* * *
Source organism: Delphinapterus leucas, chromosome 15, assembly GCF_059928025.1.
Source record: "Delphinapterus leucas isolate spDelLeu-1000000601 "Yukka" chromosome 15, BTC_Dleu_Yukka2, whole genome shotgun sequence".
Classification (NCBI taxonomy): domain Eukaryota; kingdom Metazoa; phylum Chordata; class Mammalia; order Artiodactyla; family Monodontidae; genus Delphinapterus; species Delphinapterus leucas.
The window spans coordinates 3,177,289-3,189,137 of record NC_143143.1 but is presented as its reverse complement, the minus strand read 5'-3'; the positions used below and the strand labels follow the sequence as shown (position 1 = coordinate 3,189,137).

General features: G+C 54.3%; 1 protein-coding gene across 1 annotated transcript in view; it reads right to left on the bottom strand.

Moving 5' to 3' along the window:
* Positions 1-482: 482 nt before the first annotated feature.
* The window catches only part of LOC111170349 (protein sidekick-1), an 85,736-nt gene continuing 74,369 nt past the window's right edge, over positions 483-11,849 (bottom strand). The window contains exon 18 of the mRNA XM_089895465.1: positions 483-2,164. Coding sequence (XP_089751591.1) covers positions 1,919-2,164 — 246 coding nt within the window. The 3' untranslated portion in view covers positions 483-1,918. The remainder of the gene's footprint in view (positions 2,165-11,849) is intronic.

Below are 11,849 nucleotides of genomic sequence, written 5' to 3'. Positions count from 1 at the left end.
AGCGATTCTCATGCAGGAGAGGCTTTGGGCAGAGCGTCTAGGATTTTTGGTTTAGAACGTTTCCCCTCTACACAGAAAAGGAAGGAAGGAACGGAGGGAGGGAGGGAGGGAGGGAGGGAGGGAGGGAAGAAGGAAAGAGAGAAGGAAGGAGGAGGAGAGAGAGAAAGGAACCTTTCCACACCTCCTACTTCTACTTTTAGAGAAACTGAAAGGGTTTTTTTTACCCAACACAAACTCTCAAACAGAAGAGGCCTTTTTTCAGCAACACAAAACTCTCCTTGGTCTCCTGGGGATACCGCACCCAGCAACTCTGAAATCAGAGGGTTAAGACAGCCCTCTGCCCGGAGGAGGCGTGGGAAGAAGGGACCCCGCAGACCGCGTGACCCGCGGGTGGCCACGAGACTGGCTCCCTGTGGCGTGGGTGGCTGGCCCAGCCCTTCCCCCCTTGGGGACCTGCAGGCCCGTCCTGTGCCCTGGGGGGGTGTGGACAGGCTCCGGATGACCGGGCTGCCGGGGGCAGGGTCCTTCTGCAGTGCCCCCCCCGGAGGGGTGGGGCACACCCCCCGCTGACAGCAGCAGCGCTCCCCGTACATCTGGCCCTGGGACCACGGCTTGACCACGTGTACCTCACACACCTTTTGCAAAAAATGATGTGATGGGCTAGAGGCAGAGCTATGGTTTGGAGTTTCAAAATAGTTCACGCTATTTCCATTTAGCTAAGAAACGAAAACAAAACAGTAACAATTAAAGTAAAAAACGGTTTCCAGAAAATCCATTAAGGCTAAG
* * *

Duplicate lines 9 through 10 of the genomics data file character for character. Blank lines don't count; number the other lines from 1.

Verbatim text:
Below are 11,849 nucleotides of genomic sequence, written 5' to 3'. Positions count from 1 at the left end.
AGCGATTCTCATGCAGGAGAGGCTTTGGGCAGAGCGTCTAGGATTTTTGGTTTAGAACGTTTCCCCTCTACACAGAAAAGGAAGGAAGGAACGGAGGGAGGGAGGGAGGGAGGGAGGGAGGGAGGGAAGAAGGAAAGAGAGAAGGAAGGAGGAGGAGAGAGAGAAAGGAACCTTTCCACACCTCCTACTTCTACTTTTAGAGAAACTGAAAGGGTTTTTTTTACCCAACACAAACTCTCAAACAGAAGAGGCCTTTTTTCAGCAACACAAAACTCTCCTTGGTCTCCTGGGGATACCGCACCCAGCAACTCTGAAATCAGAGGGTTAAGACAGCCCTCTGCCCGGAGGAGGCGTGGGAAGAAGGGACCCCGCAGACCGCGTGACCCGCGGGTGGCCACGAGACTGGCTCCCTGTGGCGTGGGTGGCTGGCCCAGCCCTTCCCCCCTTGGGGACCTGCAGGCCCGTCCTGTGCCCTGGGGGGGTGTGGACAGGCTCCGGATGACCGGGCTGCCGGGGGCAGGGTCCTTCTGCAGTGCCCCCCCCGGAGGGGTGGGGCACACCCCCCGCTGACAGCAGCAGCGCTCCCCGTACATCTGGCCCTGGGACCACGGCTTGACCACGTGTACCTCACACACCTTTTGCAAAAAATGATGTGATGGGCTAGAGGCAGAGCTATGGTTTGGAGTTTCAAAATAGTTCACGCTATTTCCATTTAGCTAAGAAACGAAAACAAAACAGTAACAATTAAAGTAAAAAACGGTTTCCAGAAAATCCATTAAGGCTAAG